Will New Drone Regs Hinder Hoosier Business?

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(Image of an unmanned aerial vehicle built by Indiana State University students using 3D printing technology courtesy of ISU.) (Image of an unmanned aerial vehicle built by Indiana State University students using 3D printing technology courtesy of ISU.)
INDIANAPOLIS -

An attorney with Barnes & Thornburg LLP's Indianapolis office says new drone regulations will likely not have too much impact on commercial users, but would result in more oversight for Hoosiers who buy or operate the technology. The U.S. Department of Transportation says it will start requiring registration for drone users, following recent close calls between the unmanned systems and commercial airliners. Todd Dixon, who also spent 20 years in the U.S. Air Force, does not expect the move to create a big burden for businesses.

Hoosiers who operate a drone or plan to buy one could soon face new regulations. The U.S. Department of Transportation announced Monday it will start requiring registration for drone users. Officials say this comes after recent close calls between drones and commercial airliners. The registration will allow the drones to be tracked back to their owners in case of any problems.

The department is hoping to have the new regulations in place by Christmas, but Dixon says that will be an uphill battle.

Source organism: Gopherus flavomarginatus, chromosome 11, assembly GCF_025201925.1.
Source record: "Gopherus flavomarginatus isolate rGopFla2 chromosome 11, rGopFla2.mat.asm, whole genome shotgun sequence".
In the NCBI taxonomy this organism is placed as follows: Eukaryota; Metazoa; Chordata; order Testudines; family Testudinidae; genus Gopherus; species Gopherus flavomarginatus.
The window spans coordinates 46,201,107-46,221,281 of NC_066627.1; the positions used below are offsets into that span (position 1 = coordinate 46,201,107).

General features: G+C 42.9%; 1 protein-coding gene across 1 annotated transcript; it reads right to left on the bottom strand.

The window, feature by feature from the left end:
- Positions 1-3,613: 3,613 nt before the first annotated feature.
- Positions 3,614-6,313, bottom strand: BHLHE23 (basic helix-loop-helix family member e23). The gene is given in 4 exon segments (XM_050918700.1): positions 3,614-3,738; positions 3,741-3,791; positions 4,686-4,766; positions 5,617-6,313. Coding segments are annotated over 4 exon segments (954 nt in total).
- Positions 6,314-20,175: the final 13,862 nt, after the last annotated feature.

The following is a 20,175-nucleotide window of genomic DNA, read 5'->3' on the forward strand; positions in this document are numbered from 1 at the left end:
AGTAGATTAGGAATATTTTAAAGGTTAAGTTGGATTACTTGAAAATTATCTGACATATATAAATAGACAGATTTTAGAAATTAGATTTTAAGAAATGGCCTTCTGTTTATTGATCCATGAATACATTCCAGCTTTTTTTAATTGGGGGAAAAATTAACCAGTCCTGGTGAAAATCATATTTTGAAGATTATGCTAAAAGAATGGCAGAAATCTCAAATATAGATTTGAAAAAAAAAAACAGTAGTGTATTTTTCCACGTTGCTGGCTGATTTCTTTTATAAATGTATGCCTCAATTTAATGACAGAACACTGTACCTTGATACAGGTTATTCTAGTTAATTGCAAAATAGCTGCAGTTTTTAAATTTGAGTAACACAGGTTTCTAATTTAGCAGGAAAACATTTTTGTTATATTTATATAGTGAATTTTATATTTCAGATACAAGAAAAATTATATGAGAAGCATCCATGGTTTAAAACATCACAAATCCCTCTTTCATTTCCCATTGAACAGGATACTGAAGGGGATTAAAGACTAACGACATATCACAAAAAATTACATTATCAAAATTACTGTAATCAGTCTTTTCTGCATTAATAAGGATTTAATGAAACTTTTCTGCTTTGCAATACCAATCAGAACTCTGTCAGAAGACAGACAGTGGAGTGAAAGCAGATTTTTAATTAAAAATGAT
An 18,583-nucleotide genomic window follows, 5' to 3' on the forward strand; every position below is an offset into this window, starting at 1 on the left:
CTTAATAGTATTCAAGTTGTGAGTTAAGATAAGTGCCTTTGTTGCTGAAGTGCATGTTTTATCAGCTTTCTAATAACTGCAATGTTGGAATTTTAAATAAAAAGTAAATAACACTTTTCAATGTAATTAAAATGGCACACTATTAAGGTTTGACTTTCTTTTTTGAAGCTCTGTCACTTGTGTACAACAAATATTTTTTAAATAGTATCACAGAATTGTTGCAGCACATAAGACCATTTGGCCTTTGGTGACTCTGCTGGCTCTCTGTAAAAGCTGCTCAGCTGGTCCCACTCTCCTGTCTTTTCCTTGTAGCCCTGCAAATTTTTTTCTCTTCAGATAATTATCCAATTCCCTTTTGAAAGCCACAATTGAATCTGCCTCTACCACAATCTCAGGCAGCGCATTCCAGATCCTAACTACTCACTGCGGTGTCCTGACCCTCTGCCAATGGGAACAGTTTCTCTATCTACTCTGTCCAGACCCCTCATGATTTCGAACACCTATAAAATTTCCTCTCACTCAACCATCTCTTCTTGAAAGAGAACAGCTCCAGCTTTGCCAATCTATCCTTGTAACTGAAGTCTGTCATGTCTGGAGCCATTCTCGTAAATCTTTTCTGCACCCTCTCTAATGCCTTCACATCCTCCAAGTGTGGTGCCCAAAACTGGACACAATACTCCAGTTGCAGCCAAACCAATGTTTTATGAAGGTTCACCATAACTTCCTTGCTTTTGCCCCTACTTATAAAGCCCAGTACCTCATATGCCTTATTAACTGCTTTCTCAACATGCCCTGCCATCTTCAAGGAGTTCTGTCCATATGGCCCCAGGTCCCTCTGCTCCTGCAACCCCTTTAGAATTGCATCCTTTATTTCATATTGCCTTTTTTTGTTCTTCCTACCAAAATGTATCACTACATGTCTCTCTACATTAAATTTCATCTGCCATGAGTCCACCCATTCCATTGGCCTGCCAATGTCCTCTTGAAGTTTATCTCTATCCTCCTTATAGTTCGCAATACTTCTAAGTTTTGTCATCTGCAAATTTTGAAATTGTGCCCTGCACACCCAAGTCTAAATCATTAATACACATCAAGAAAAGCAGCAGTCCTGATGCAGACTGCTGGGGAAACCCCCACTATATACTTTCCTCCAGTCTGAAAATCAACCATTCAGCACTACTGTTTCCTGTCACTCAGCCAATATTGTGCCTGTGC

He says the FAA has a good argument that this is a safety issue, but he expects some pushback from certain model aircraft enthusiasts. 

While some people use drones for business or fun, others are using them for hands-on training. Earlier this year, Indiana State University’s College of Technology received approval from the FAA to operate drone technology at Terre Haute International Airport-Hulman Field and the Indiana National Guard's Muscatatuck Urban Training Center in southeastern Indiana. Dixon says getting registered will probably be a minor step for ISU.

As the rules change for unmanned aerial vehicles, Dixon says there are many unanswered questions on how the registration process will work. He says it’s a pretty substantial task to get everyone to register, but the move will make the airspace safer.

Attorney Todd Dixon says the rule is understandable and believes it’s a positive development.
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